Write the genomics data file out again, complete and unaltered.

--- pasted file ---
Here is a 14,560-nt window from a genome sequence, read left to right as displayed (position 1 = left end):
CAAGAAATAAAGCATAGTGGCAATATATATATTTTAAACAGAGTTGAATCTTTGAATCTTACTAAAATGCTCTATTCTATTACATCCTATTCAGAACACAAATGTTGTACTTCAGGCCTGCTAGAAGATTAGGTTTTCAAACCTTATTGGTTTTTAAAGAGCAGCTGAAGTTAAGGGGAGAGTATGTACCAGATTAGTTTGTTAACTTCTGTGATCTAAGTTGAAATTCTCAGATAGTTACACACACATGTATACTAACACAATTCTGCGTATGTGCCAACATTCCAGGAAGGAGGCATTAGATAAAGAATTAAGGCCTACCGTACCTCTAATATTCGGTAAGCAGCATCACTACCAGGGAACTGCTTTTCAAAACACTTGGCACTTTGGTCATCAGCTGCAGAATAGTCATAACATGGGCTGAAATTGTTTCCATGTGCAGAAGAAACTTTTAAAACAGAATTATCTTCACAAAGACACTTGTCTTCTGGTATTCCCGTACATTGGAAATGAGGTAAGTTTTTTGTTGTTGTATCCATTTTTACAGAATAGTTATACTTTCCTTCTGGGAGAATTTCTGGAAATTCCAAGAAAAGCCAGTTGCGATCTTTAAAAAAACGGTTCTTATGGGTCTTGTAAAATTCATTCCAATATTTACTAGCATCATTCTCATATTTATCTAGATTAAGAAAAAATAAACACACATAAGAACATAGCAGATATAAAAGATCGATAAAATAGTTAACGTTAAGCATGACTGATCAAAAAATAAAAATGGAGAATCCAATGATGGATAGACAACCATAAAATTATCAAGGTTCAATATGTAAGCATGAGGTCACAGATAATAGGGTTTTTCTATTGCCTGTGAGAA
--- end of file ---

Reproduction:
Here is a 14,560-nt window from a genome sequence, read left to right as displayed (position 1 = left end):
CAAGAAATAAAGCATAGTGGCAATATATATATTTTAAACAGAGTTGAATCTTTGAATCTTACTAAAATGCTCTATTCTATTACATCCTATTCAGAACACAAATGTTGTACTTCAGGCCTGCTAGAAGATTAGGTTTTCAAACCTTATTGGTTTTTAAAGAGCAGCTGAAGTTAAGGGGAGAGTATGTACCAGATTAGTTTGTTAACTTCTGTGATCTAAGTTGAAATTCTCAGATAGTTACACACACATGTATACTAACACAATTCTGCGTATGTGCCAACATTCCAGGAAGGAGGCATTAGATAAAGAATTAAGGCCTACCGTACCTCTAATATTCGGTAAGCAGCATCACTACCAGGGAACTGCTTTTCAAAACACTTGGCACTTTGGTCATCAGCTGCAGAATAGTCATAACATGGGCTGAAATTGTTTCCATGTGCAGAAGAAACTTTTAAAACAGAATTATCTTCACAAAGACACTTGTCTTCTGGTATTCCCGTACATTGGAAATGAGGTAAGTTTTTTGTTGTTGTATCCATTTTTACAGAATAGTTATACTTTCCTTCTGGGAGAATTTCTGGAAATTCCAAGAAAAGCCAGTTGCGATCTTTAAAAAAACGGTTCTTATGGGTCTTGTAAAATTCATTCCAATATTTACTAGCATCATTCTCATATTTATCTAGATTAAGAAAAAATAAACACACATAAGAACATAGCAGATATAAAAGATCGATAAAATAGTTAACGTTAAGCATGACTGATCAAAAAATAAAAATGGAGAATCCAATGATGGATAGACAACCATAAAATTATCAAGGTTCAATATGTAAGCATGAGGTCACAGATAATAGGGTTTTTCTATTGCCTGTGAGAA